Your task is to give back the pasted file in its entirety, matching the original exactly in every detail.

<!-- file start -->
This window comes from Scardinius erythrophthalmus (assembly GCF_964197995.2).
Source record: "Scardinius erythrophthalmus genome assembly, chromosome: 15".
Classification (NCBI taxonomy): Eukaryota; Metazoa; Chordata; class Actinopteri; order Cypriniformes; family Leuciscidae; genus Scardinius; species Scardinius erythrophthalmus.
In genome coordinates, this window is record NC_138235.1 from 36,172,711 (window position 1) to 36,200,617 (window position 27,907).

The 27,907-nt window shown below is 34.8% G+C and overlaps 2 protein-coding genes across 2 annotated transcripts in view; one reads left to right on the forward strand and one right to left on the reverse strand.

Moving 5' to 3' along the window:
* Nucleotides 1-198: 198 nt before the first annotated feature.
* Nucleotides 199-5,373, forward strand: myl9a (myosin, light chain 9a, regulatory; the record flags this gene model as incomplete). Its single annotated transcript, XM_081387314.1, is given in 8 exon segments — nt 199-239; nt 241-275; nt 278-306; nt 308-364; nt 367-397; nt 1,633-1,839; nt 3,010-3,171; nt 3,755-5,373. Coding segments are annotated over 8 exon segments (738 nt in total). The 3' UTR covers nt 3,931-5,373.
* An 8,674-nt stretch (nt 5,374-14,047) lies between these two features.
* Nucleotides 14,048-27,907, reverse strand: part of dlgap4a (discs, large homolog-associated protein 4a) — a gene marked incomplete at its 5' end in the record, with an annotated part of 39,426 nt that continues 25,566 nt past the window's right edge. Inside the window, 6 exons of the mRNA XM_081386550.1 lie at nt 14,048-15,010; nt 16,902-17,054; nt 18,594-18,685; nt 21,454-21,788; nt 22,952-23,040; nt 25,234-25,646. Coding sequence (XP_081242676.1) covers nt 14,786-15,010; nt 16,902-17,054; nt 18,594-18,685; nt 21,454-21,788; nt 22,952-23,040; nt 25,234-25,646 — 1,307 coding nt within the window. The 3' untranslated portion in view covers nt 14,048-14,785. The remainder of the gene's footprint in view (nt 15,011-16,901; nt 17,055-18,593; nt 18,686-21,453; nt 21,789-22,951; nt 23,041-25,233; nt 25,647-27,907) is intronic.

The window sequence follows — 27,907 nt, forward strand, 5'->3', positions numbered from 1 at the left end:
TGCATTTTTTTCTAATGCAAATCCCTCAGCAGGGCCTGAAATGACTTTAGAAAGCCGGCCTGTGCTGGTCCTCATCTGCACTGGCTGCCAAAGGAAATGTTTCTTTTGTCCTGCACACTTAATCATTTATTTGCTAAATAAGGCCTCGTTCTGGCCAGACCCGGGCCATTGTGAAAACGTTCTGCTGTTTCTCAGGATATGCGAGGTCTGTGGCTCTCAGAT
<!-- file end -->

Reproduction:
This window comes from Scardinius erythrophthalmus (assembly GCF_964197995.2).
Source record: "Scardinius erythrophthalmus genome assembly, chromosome: 15".
Classification (NCBI taxonomy): Eukaryota; Metazoa; Chordata; class Actinopteri; order Cypriniformes; family Leuciscidae; genus Scardinius; species Scardinius erythrophthalmus.
In genome coordinates, this window is record NC_138235.1 from 36,172,711 (window position 1) to 36,200,617 (window position 27,907).

The 27,907-nt window shown below is 34.8% G+C and overlaps 2 protein-coding genes across 2 annotated transcripts in view; one reads left to right on the forward strand and one right to left on the reverse strand.

Moving 5' to 3' along the window:
* Nucleotides 1-198: 198 nt before the first annotated feature.
* Nucleotides 199-5,373, forward strand: myl9a (myosin, light chain 9a, regulatory; the record flags this gene model as incomplete). Its single annotated transcript, XM_081387314.1, is given in 8 exon segments — nt 199-239; nt 241-275; nt 278-306; nt 308-364; nt 367-397; nt 1,633-1,839; nt 3,010-3,171; nt 3,755-5,373. Coding segments are annotated over 8 exon segments (738 nt in total). The 3' UTR covers nt 3,931-5,373.
* An 8,674-nt stretch (nt 5,374-14,047) lies between these two features.
* Nucleotides 14,048-27,907, reverse strand: part of dlgap4a (discs, large homolog-associated protein 4a) — a gene marked incomplete at its 5' end in the record, with an annotated part of 39,426 nt that continues 25,566 nt past the window's right edge. Inside the window, 6 exons of the mRNA XM_081386550.1 lie at nt 14,048-15,010; nt 16,902-17,054; nt 18,594-18,685; nt 21,454-21,788; nt 22,952-23,040; nt 25,234-25,646. Coding sequence (XP_081242676.1) covers nt 14,786-15,010; nt 16,902-17,054; nt 18,594-18,685; nt 21,454-21,788; nt 22,952-23,040; nt 25,234-25,646 — 1,307 coding nt within the window. The 3' untranslated portion in view covers nt 14,048-14,785. The remainder of the gene's footprint in view (nt 15,011-16,901; nt 17,055-18,593; nt 18,686-21,453; nt 21,789-22,951; nt 23,041-25,233; nt 25,647-27,907) is intronic.

The window sequence follows — 27,907 nt, forward strand, 5'->3', positions numbered from 1 at the left end:
TGCATTTTTTTCTAATGCAAATCCCTCAGCAGGGCCTGAAATGACTTTAGAAAGCCGGCCTGTGCTGGTCCTCATCTGCACTGGCTGCCAAAGGAAATGTTTCTTTTGTCCTGCACACTTAATCATTTATTTGCTAAATAAGGCCTCGTTCTGGCCAGACCCGGGCCATTGTGAAAACGTTCTGCTGTTTCTCAGGATATGCGAGGTCTGTGGCTCTCAGAT